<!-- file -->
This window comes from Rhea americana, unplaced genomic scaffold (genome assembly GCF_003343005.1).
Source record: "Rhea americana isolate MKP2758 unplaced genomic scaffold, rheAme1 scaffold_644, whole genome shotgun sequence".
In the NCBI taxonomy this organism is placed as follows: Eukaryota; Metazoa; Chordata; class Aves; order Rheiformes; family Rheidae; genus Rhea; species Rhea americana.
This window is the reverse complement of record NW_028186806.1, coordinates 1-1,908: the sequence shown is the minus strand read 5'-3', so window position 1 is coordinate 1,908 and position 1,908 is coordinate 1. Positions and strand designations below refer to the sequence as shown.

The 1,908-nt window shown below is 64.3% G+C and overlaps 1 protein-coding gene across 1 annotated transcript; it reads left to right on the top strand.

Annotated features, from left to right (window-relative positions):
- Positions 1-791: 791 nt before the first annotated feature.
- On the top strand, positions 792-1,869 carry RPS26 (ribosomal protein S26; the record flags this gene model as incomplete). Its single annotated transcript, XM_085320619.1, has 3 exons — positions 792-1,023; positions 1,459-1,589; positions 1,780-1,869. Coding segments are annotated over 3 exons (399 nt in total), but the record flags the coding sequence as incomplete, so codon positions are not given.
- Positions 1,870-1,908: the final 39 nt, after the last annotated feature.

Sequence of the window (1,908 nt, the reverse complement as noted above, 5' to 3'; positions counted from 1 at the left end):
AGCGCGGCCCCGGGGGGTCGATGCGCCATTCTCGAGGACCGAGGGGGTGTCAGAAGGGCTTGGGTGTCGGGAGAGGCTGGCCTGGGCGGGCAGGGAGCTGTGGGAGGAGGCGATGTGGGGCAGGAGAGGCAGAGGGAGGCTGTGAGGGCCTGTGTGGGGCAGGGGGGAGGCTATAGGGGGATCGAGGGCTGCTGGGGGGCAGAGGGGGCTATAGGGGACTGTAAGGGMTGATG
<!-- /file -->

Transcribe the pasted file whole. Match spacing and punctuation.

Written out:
This window comes from Rhea americana, unplaced genomic scaffold (genome assembly GCF_003343005.1).
Source record: "Rhea americana isolate MKP2758 unplaced genomic scaffold, rheAme1 scaffold_644, whole genome shotgun sequence".
In the NCBI taxonomy this organism is placed as follows: Eukaryota; Metazoa; Chordata; class Aves; order Rheiformes; family Rheidae; genus Rhea; species Rhea americana.
This window is the reverse complement of record NW_028186806.1, coordinates 1-1,908: the sequence shown is the minus strand read 5'-3', so window position 1 is coordinate 1,908 and position 1,908 is coordinate 1. Positions and strand designations below refer to the sequence as shown.

The 1,908-nt window shown below is 64.3% G+C and overlaps 1 protein-coding gene across 1 annotated transcript; it reads left to right on the top strand.

Annotated features, from left to right (window-relative positions):
- Positions 1-791: 791 nt before the first annotated feature.
- On the top strand, positions 792-1,869 carry RPS26 (ribosomal protein S26; the record flags this gene model as incomplete). Its single annotated transcript, XM_085320619.1, has 3 exons — positions 792-1,023; positions 1,459-1,589; positions 1,780-1,869. Coding segments are annotated over 3 exons (399 nt in total), but the record flags the coding sequence as incomplete, so codon positions are not given.
- Positions 1,870-1,908: the final 39 nt, after the last annotated feature.

Sequence of the window (1,908 nt, the reverse complement as noted above, 5' to 3'; positions counted from 1 at the left end):
AGCGCGGCCCCGGGGGGTCGATGCGCCATTCTCGAGGACCGAGGGGGTGTCAGAAGGGCTTGGGTGTCGGGAGAGGCTGGCCTGGGCGGGCAGGGAGCTGTGGGAGGAGGCGATGTGGGGCAGGAGAGGCAGAGGGAGGCTGTGAGGGCCTGTGTGGGGCAGGGGGGAGGCTATAGGGGGATCGAGGGCTGCTGGGGGGCAGAGGGGGCTATAGGGGACTGTAAGGGMTGATG